How to Draw a Robot Using Copic [Video]

Posted On: 04/04/17 By: Nigel Gough

Want to understand a professional's concept design process? Technical illustrator, Nigel Gough, shows you his approach to creating a robot (a.k.a., "Mech") using Copic Multiliners and Markers, in this tutorial and video.

A mech by Nigel Gough

In this project, I wanted to demonstrate how I tackled a simple concept sketch. Most artists have their own set ways of doing things.  Their approaches become familiar and comfortable, not just in terms of artistic technique, but also as a process of design.

 

This is one of my approaches to concept design. Hopefully, you can see some seeds of technique in this quick sketch that you may wish to incorporate into your own work. Watch this video for a brief overview of the project.

 

 

The goal: A Mech Concept

My brief was to produce a concept sketch of a Mech. I didn’t need the entire body designed, so I just focused on a mood image in a storyboard style. Typically, I would start out with a series of smaller iterative sketches to finesse the design and composition, however, because I was working on a short deadline I jumped straight onto the final image. Sometimes this can be liberating as it can stop you from being too tight by overworking the idea, but it can feel like jumping out of a plane hoping the parachute is going to open. So, here are my steps for this image.

 

Step 1: Initial Set Up

My first step was to do an underlay sketch using a Copic Draft Blue Pencil to come up with the composition and the design.

 

The trick, I think, is to draw the extent of the image first by drawing the space that the final image will occupy. In this case, a portrait format rectangle. Next, I drew the line that defined the rough axis of the figure. This line is set slightly to a diagonal to convey a subtle dynamic feel to the figure and to stop the composition from looking too rigid and stiff.  Also, to exploit the rule of thirds, the axis has been offset to the right in the final image.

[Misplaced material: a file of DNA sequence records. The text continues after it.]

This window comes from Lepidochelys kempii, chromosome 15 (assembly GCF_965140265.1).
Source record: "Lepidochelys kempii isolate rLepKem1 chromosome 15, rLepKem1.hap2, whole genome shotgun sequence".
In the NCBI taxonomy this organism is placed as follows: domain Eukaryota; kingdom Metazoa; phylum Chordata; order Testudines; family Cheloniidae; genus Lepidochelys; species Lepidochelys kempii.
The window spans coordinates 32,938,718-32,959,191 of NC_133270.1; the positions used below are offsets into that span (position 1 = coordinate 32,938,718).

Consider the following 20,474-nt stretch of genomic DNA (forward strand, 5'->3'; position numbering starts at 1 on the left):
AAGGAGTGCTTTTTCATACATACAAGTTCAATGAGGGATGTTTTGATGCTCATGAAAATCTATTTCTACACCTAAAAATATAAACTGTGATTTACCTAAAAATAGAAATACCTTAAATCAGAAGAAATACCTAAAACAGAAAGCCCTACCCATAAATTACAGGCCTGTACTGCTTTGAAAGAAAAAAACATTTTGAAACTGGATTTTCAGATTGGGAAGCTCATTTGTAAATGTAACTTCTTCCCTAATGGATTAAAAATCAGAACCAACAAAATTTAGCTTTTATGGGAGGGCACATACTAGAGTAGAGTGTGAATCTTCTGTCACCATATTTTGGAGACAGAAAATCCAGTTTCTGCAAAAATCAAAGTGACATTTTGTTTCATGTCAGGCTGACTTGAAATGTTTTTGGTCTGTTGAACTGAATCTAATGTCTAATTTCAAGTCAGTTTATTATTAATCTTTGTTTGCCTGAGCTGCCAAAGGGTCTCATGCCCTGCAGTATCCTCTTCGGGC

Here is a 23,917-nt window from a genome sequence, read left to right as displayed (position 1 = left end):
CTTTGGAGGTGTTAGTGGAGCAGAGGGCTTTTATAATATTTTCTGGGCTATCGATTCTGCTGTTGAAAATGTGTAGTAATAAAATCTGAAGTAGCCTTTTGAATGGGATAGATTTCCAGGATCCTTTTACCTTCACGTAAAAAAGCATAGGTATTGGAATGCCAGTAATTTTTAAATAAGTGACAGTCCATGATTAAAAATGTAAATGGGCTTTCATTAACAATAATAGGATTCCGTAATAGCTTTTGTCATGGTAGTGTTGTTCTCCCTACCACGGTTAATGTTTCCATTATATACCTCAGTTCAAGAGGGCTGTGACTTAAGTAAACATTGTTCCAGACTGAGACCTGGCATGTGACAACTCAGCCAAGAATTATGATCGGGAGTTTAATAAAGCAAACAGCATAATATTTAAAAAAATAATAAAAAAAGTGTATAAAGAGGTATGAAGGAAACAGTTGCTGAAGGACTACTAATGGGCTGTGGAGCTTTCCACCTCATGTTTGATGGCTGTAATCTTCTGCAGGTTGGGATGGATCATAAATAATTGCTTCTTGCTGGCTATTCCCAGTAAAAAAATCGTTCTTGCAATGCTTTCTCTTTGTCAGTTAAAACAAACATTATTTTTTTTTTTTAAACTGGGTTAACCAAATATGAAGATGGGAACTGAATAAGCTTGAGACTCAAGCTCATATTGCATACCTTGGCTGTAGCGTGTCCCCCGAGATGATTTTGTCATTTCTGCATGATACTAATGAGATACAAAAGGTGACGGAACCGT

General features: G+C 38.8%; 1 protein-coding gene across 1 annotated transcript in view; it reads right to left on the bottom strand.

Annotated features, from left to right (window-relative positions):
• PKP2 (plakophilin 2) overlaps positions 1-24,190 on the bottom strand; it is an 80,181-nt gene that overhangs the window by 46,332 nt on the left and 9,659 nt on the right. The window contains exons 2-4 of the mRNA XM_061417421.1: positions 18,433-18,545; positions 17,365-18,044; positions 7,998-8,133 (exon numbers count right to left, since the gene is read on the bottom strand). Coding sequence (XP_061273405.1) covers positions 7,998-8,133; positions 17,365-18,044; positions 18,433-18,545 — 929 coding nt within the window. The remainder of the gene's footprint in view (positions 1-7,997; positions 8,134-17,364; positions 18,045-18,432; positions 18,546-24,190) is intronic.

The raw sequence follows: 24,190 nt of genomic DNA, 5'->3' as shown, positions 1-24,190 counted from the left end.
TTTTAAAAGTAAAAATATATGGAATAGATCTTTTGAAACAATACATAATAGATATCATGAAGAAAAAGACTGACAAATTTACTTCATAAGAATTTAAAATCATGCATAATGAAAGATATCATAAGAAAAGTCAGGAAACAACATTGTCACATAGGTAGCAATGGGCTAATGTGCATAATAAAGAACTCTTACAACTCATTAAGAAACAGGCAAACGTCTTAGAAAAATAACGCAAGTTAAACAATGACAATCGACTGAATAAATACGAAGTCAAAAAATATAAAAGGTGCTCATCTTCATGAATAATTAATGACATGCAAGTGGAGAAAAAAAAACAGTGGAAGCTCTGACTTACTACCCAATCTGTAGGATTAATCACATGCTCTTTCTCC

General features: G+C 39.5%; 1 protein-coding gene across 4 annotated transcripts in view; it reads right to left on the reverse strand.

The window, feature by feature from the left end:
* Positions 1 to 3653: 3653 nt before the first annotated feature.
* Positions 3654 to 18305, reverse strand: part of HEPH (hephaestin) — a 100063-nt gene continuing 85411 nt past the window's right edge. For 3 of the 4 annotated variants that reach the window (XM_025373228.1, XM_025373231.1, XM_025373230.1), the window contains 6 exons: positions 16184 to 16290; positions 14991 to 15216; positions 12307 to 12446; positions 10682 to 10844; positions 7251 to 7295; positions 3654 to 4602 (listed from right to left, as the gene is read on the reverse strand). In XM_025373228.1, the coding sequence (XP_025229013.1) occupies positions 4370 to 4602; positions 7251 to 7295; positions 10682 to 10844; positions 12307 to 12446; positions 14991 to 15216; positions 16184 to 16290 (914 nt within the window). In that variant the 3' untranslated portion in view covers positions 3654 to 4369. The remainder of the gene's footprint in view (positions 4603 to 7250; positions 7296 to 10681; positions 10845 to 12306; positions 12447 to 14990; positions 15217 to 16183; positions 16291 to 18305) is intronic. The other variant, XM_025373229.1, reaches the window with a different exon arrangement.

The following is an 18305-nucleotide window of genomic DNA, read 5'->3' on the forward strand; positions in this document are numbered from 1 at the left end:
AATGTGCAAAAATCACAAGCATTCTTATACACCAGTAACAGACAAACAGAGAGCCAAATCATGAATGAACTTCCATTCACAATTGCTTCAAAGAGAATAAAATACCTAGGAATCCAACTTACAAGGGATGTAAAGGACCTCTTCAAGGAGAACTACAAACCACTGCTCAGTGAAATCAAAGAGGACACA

Step 2: From big to small

Next, I work on the big issues and then on to the small issues. The focus of the final image is the Mech. Most things using an additive and subtractive form approach can be broken down into simple primitive solids then finessed from there. In this case, a cylinder for the head distorted into an ellipsoid, and for the chest a sphere…. A big old ball. If you can build your skill and confidence drawing those simple things in all manner of positions, you can quickly draw nearly anything.

 

The image in the back of my head was a low-level viewpoint, a perspective would make the figure look more dramatic. Hence, I chose a horizon line low on the page. Looking up at the Mech from below increases its sense of scale, as the view of Darth Vader in the cockpit of his starfighter in the first Star Wars movie. 

 

A big old ball. If you can build your skill and confidence drawing those simple things in all manner of positions, you can quickly draw nearly anything.

 

The next bold lines in the image are the two curves that define the edges if the cockpit. Balanced curves use as a counter balance to the straight lines in the composition.

 

Once you have all these key elements in place, it’s a matter of building out the detail on this foundation. You have done the hard yards at this point. Dials, leads, gauges, arms, shoulder plates are hung on the underlying perspective and “fleshed out” on the fly to develop the design idea. "Tin can Tech" you might say. The great thing about working initially with the Draft Blue pencil is you can progressively model the image from a foundation and get everything looking right before proceeding ink.

 

I made the sketch on standard Copic sketch paper. As a hot-pressed paper, it has a fine tooth to the page which holds the ink line well with no feathering and works well with Copic markers. 

 

Step 3: Inking in

The next stage typically is to proceed to ink. In this case, I used black Copic Mulitliners to build contrast into the image. I generally work with about four different pen sizes to create a hierarchy of lines. I vary the line thickness to emphasize planes, forms, and silhouettes to suit.

 

The 0.3 Mulitliner is the workhorse pen which I used for all the clear design lines on the image -- the physical aspects of the design. Also  the 0.5 and 0.7 Multiliners were used for the profile lines on the drawing to define and enhance key silhouettes and to help suggest the foreground aspects of the composition. Lastly, the 0.1 Multiliner was used for the background, fine detail, and contour lines. Contours line are great as they subtly convey the surface properties of an object, suggesting curvature, texture, and reflection.